New York Times: We Know Less About Social Media Than We Think

New Yorker: We Know Less About Social Media Than We Think. “In April, the social psychologist Jonathan Haidt published an essay in The Atlantic in which he sought to explain, as the piece’s title had it, ‘Why the Past 10 Years of American Life Have Been Uniquely Stupid.’ Anyone familiar with Haidt’s work in the past half decade could have anticipated his answer: social media. Although Haidt concedes that political polarization and factional enmity long predate the rise of the platforms, and that there are plenty of other factors involved, he believes that the tools of virality—Facebook’s Like and Share buttons, Twitter’s Retweet function—have algorithmically and irrevocably corroded public life.”

‘I don’t even remember what I read’: People enter a ‘dissociative state’ when using social media (University of Washington)

University of Washington: ‘I don’t even remember what I read’: People enter a ‘dissociative state’ when using social media. “Researchers at the University of Washington wondered if people enter a similar state of dissociation when surfing social media, and if that explains why users might feel out of control after spending so much time on their favorite app.”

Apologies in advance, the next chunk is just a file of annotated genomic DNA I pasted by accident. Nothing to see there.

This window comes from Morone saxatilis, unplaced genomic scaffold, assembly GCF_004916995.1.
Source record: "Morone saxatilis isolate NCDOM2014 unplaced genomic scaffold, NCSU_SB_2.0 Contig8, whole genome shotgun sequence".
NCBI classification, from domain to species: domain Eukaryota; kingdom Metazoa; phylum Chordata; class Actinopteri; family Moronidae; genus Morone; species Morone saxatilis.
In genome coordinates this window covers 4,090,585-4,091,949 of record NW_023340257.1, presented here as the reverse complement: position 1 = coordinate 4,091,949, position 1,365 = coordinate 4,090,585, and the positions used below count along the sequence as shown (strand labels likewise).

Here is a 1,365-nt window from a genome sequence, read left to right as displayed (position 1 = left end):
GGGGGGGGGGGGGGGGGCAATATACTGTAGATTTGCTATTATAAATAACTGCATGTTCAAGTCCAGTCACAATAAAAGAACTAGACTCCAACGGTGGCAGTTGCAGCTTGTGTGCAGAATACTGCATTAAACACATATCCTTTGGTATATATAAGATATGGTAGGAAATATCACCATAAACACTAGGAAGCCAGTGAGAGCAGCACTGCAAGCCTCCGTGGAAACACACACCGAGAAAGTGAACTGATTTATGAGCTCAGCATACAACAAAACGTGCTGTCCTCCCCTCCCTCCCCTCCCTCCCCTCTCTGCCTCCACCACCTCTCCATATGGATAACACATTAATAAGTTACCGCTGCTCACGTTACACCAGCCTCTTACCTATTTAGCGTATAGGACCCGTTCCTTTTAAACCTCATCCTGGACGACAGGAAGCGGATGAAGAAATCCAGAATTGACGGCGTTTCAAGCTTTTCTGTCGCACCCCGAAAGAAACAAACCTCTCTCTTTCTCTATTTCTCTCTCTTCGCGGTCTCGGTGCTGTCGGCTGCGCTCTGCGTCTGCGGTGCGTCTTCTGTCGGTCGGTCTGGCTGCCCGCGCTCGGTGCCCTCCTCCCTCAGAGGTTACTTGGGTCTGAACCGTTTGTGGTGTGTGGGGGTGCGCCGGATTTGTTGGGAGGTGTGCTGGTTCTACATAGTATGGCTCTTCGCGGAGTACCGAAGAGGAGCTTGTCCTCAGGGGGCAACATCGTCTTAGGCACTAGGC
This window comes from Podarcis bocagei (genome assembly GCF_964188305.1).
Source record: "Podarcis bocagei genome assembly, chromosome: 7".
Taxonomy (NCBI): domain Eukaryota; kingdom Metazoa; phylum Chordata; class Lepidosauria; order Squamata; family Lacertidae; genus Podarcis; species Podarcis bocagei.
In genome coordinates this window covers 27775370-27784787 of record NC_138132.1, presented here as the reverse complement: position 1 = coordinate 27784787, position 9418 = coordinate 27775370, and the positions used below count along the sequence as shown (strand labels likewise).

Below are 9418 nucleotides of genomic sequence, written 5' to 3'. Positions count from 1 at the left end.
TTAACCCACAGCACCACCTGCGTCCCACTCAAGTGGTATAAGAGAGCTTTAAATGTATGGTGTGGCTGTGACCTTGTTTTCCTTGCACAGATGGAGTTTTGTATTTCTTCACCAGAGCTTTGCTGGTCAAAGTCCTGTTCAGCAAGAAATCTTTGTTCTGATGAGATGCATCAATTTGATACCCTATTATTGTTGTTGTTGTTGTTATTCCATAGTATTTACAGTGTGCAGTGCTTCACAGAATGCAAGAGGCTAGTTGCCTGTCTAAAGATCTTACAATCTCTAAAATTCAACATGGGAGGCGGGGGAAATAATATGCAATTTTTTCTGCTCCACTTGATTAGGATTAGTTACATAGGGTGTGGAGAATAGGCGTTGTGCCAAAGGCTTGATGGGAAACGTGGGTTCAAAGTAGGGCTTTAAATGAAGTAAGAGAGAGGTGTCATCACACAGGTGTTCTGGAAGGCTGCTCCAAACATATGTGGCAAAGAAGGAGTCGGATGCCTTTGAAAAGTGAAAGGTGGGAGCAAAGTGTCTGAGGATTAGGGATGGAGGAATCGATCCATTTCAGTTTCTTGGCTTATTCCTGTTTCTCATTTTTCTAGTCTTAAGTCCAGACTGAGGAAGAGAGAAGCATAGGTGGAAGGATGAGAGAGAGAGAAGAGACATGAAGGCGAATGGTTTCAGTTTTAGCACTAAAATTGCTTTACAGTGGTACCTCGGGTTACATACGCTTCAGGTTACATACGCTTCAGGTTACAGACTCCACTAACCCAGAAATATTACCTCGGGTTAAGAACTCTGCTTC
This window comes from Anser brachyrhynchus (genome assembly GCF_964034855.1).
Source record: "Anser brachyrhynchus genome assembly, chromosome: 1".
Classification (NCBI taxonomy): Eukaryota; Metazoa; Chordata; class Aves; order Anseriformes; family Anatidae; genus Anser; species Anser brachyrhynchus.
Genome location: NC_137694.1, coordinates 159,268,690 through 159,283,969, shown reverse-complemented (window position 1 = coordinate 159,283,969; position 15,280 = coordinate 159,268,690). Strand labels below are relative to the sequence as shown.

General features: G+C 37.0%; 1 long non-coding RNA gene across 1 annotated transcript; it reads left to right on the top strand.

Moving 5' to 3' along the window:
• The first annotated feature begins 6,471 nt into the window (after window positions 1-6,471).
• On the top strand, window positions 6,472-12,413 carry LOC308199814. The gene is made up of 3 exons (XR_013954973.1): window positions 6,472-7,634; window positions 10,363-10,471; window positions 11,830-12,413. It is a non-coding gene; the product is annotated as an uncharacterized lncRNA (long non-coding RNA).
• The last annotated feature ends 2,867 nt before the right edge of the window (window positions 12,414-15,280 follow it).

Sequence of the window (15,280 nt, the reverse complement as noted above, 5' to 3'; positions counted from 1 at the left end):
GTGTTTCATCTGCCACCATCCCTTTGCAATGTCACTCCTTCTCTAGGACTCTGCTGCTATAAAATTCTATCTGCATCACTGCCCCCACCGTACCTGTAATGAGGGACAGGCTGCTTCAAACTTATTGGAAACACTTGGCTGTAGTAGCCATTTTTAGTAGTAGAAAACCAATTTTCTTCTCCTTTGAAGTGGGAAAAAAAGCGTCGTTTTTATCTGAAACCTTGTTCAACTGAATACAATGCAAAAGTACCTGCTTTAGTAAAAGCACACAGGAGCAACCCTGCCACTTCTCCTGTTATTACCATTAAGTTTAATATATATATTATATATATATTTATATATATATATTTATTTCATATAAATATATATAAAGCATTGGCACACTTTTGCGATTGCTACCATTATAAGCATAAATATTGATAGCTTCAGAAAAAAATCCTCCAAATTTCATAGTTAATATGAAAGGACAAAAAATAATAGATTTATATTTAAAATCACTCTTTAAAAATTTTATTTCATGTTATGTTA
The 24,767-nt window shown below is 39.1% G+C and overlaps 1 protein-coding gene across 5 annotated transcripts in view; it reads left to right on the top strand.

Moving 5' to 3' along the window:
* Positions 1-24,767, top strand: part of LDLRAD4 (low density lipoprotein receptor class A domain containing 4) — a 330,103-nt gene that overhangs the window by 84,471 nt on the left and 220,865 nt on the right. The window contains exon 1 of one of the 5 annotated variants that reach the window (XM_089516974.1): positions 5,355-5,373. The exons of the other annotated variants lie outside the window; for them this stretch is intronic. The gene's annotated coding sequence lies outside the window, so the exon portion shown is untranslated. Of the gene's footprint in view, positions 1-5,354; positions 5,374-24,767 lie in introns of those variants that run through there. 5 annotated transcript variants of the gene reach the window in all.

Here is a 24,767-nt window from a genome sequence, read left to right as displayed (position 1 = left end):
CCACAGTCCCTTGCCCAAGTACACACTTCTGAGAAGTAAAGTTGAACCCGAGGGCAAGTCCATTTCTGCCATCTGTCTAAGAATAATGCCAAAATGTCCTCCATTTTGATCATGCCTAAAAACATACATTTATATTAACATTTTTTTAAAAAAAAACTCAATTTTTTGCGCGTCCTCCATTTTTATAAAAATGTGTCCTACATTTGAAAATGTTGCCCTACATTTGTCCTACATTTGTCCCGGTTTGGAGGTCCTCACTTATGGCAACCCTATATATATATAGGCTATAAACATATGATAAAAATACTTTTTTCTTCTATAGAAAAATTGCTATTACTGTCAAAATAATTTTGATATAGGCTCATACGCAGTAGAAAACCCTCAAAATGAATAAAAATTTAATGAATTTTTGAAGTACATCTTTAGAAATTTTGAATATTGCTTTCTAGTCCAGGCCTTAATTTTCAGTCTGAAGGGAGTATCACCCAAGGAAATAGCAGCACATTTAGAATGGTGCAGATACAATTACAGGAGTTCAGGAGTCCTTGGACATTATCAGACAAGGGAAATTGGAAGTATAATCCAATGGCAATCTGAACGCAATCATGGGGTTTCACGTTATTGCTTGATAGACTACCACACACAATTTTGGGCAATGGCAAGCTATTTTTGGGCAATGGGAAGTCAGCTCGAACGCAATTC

Phys .org: In-person socialization down, but social media isn’t to blame, researcher says

Phys .org: In-person socialization down, but social media isn’t to blame, researcher says. “In the United States, Great Britain and Australia, there has been a steady, uniform decline in [Face to Face] time that began well before the rise of social media. This new analysis shows the decline continued through the stay-at-home orders and social distancing of the COVID-19 pandemic.”

Outage outrage: Facebook outage may reveal depth of social media dependency (PennState)

PennState: Outage outrage: Facebook outage may reveal depth of social media dependency. “In a study of user reactions to a six-hour Facebook outage in the fall of 2021, the researchers said that members of the site flooded rival Twitter with nearly a quarter million tweets about the outage, quickly making #facebookdown a top trending topic. While many comments reflected anger about the situation and others ridiculed Facebook, users also expressed a need to find other social media outlets, according to S. Shyam Sundar, James P. Jimirro Professor of Media Effects in the Donald P. Bellisario College of Communications and co-director of the Media Effects Research Laboratory at Penn State.”

Science Has Spoken: Tell the Truth on Facebook or Risk Your Reputation (University of Houston)

University of Houston: Science Has Spoken: Tell the Truth on Facebook or Risk Your Reputation . “Online social networks (OSN) like Facebook and Twitter have created a space for people to easily express their opinions, which can encourage open dialogue and stimulate plenty of disagreements. Research now reveals that just like in face-to-face relationships, intellectually humble behavior, like admitting when you are wrong, leads to better impression formation online.”